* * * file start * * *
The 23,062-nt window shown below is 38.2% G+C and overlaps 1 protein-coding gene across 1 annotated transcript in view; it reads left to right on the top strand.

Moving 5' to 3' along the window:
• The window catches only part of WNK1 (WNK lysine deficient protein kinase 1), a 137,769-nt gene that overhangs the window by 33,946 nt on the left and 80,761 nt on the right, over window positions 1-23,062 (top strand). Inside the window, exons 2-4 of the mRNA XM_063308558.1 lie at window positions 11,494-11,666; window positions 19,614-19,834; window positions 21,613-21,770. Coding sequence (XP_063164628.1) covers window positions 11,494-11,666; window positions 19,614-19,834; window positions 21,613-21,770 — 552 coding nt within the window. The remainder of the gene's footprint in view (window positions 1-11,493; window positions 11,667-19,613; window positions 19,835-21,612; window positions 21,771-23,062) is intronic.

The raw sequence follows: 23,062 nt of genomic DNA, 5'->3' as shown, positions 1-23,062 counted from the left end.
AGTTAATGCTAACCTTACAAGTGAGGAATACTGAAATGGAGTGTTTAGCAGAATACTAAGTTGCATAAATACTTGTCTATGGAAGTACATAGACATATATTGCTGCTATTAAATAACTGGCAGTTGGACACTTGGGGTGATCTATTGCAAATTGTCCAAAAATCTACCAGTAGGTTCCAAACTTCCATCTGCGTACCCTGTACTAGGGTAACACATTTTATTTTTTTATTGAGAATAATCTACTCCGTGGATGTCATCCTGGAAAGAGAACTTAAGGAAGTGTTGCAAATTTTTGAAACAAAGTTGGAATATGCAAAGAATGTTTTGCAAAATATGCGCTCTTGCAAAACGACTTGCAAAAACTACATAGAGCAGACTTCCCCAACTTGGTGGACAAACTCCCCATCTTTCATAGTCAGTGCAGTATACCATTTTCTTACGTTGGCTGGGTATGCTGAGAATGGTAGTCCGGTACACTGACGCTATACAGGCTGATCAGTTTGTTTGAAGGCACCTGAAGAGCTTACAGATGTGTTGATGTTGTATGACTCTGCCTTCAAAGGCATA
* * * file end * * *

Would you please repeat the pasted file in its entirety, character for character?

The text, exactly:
The 23,062-nt window shown below is 38.2% G+C and overlaps 1 protein-coding gene across 1 annotated transcript in view; it reads left to right on the top strand.

Moving 5' to 3' along the window:
• The window catches only part of WNK1 (WNK lysine deficient protein kinase 1), a 137,769-nt gene that overhangs the window by 33,946 nt on the left and 80,761 nt on the right, over window positions 1-23,062 (top strand). Inside the window, exons 2-4 of the mRNA XM_063308558.1 lie at window positions 11,494-11,666; window positions 19,614-19,834; window positions 21,613-21,770. Coding sequence (XP_063164628.1) covers window positions 11,494-11,666; window positions 19,614-19,834; window positions 21,613-21,770 — 552 coding nt within the window. The remainder of the gene's footprint in view (window positions 1-11,493; window positions 11,667-19,613; window positions 19,835-21,612; window positions 21,771-23,062) is intronic.

The raw sequence follows: 23,062 nt of genomic DNA, 5'->3' as shown, positions 1-23,062 counted from the left end.
AGTTAATGCTAACCTTACAAGTGAGGAATACTGAAATGGAGTGTTTAGCAGAATACTAAGTTGCATAAATACTTGTCTATGGAAGTACATAGACATATATTGCTGCTATTAAATAACTGGCAGTTGGACACTTGGGGTGATCTATTGCAAATTGTCCAAAAATCTACCAGTAGGTTCCAAACTTCCATCTGCGTACCCTGTACTAGGGTAACACATTTTATTTTTTTATTGAGAATAATCTACTCCGTGGATGTCATCCTGGAAAGAGAACTTAAGGAAGTGTTGCAAATTTTTGAAACAAAGTTGGAATATGCAAAGAATGTTTTGCAAAATATGCGCTCTTGCAAAACGACTTGCAAAAACTACATAGAGCAGACTTCCCCAACTTGGTGGACAAACTCCCCATCTTTCATAGTCAGTGCAGTATACCATTTTCTTACGTTGGCTGGGTATGCTGAGAATGGTAGTCCGGTACACTGACGCTATACAGGCTGATCAGTTTGTTTGAAGGCACCTGAAGAGCTTACAGATGTGTTGATGTTGTATGACTCTGCCTTCAAAGGCATA